There could be rising silicon-rich snow in the Earth’s outer core

The silicon-rich snow can develop into greater depths with further secular cooling of Earth.

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Earth’s outer core, made up of a 2,000-km-thick liquid iron alloy layer, affects our surface habitability. An experimental observation of the formation of silicon-rich crystals in an iron-hydrogen alloy liquid at high pressure and high temperature—conditions similar to those of the Earth’s outer core—has just been completed by scientists at Arizona State University.

The silicon- crystals are expected to be lighter than the liquid; therefore, the crystals will rise in liquid iron metal.

Sang-Heon Dan Shim of Arizona State University said, “The silicon-rich alloy crystallization was found during our experiments on snowy winter days in Chicago during the pandemic. Interestingly, crystallization behavior can lead to rising silicon-rich snow in the outer core.”

For the experiment, scientists focused their laboratory observation on predicting that silicon-rich crystals may snow in the outer core, but instead of sinking, they will rise.

At ASU, an iron-silicon alloy is put into a hydrogen-argon gas mixture for this experiment. The samples were then put into a diamond-anvil cell and compressed to the pressures anticipated for the core. To observe crystallization in a diamond-anvil cell using extremely bright X-ray beams, the sample is heated by laser beams to temperatures expected for the core while being held at high pressure at the Advanced Photon Source, a U.S. Department of Energy user facility at DOE’s Argonne National Laboratory.

Shim said, “Creating high enough temperatures for melting iron alloys in hydrogen at high pressure has been very difficult. The reason is that hydrogen can diffuse into diamond anvils and breaks them and fail the experiments.”

“Our team developed a new method where hydrogen is mixed with argon in diamond-anvil cells. Argon does not react with the sample but suppresses hydrogen diffusion into diamond anvils, enabling us to achieve the extreme conditions in laboratory.”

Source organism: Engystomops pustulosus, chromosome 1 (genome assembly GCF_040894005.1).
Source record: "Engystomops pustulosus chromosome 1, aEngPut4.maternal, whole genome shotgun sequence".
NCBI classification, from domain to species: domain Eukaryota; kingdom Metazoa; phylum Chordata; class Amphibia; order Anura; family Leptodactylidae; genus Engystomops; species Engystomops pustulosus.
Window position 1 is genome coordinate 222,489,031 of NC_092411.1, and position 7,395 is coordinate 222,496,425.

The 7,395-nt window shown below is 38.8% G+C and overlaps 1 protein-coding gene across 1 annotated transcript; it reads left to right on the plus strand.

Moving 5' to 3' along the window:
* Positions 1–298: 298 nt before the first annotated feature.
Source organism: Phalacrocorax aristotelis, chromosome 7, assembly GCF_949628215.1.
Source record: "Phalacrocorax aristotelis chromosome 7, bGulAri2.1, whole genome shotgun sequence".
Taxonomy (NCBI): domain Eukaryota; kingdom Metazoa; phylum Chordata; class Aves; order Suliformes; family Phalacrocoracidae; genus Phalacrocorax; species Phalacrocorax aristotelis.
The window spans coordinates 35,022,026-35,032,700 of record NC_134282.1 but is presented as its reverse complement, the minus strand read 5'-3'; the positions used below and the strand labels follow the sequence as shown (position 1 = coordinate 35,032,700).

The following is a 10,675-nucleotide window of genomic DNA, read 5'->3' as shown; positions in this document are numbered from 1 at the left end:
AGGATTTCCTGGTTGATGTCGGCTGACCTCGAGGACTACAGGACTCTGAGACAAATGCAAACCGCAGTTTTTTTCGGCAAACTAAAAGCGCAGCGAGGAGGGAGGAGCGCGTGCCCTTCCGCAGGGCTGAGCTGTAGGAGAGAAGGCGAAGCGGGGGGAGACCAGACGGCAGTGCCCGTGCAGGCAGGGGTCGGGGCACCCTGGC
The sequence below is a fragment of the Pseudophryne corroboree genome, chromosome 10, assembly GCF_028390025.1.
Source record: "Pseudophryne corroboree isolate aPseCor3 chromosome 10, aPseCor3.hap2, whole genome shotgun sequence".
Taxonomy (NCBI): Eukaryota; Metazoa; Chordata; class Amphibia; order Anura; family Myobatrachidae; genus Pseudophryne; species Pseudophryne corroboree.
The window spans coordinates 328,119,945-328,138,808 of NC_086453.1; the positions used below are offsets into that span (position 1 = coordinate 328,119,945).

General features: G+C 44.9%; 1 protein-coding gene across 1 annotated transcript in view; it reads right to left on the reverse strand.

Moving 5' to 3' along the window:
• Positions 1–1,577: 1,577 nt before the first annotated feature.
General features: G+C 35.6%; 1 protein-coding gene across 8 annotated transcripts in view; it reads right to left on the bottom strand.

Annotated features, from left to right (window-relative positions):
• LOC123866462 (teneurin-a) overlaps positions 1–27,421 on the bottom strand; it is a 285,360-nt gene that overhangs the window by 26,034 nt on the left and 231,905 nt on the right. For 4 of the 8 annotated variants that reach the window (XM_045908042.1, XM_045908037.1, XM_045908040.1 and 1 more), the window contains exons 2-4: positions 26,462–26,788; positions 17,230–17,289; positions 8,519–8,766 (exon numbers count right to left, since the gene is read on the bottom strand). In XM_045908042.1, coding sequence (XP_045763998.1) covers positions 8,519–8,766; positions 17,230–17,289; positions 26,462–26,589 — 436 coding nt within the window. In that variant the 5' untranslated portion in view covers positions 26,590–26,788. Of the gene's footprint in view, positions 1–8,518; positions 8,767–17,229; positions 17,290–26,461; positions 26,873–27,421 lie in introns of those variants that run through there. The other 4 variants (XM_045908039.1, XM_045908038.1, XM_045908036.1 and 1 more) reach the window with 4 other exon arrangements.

In the transition between the metallic core and the rocky mantle, where numerous enigmatic fine-scale structures have been discovered in seismic imaging studies for decades, this phenomenon can create silicon-rich snow piles.

Suyu Fu of Arizona State University said, “If silicon and hydrogen are the two main light elements in the outermost core with appropriate abundances, such a rising silicon-rich snow can occur.”

In the transition between the metallic core and the rocky mantle, where numerous enigmatic fine-scale structures have been discovered in seismic imaging studies for decades, this phenomenon can create silicon-rich snow piles.

These rising silicon-rich crystal snows may appear as a fine-scale structure with extremely low seismic velocities at the lowermost mantle if the convecting mantle flow can catch some of them. If so, this could explain the ultralow velocity zones observed in the area for decades in seismic studies.

Fu said“Our study also predicts that the silicon-rich snow starts at the outermost-core region and can develop into greater depths with further secular cooling of Earth.”

Journal Reference:

  1. Fu, S., Chariton, S., Prakapenka, V.B. et al. Core origin of seismic velocity anomalies at Earth’s core–mantle boundary. Nature (2023).DOI: 10.1038/s41586-023-05713-5
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